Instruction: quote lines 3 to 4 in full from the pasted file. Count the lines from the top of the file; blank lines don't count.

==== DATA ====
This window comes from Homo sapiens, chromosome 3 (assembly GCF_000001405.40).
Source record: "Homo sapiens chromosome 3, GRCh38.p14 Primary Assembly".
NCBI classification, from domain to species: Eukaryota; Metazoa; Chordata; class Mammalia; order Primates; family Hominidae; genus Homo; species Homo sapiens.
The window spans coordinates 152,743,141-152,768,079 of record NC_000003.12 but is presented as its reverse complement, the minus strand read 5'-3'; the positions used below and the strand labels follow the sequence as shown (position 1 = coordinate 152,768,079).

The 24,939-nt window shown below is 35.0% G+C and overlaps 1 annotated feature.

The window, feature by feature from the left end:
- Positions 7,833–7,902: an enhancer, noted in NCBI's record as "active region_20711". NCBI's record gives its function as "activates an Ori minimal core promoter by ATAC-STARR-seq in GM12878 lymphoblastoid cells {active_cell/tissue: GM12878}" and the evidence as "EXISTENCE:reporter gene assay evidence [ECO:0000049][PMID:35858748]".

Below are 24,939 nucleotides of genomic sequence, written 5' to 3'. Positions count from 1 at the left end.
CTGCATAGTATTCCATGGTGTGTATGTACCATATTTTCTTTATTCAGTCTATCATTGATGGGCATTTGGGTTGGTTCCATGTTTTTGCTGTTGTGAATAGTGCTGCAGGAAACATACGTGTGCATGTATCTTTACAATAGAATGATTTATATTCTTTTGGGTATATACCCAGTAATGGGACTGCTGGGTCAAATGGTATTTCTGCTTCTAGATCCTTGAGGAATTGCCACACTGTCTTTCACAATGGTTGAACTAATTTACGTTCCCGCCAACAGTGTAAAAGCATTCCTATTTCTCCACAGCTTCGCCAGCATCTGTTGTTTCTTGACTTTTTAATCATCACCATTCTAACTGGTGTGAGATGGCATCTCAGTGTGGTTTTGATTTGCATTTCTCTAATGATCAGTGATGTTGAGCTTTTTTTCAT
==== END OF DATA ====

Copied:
NCBI classification, from domain to species: Eukaryota; Metazoa; Chordata; class Mammalia; order Primates; family Hominidae; genus Homo; species Homo sapiens.
The window spans coordinates 152,743,141-152,768,079 of record NC_000003.12 but is presented as its reverse complement, the minus strand read 5'-3'; the positions used below and the strand labels follow the sequence as shown (position 1 = coordinate 152,768,079).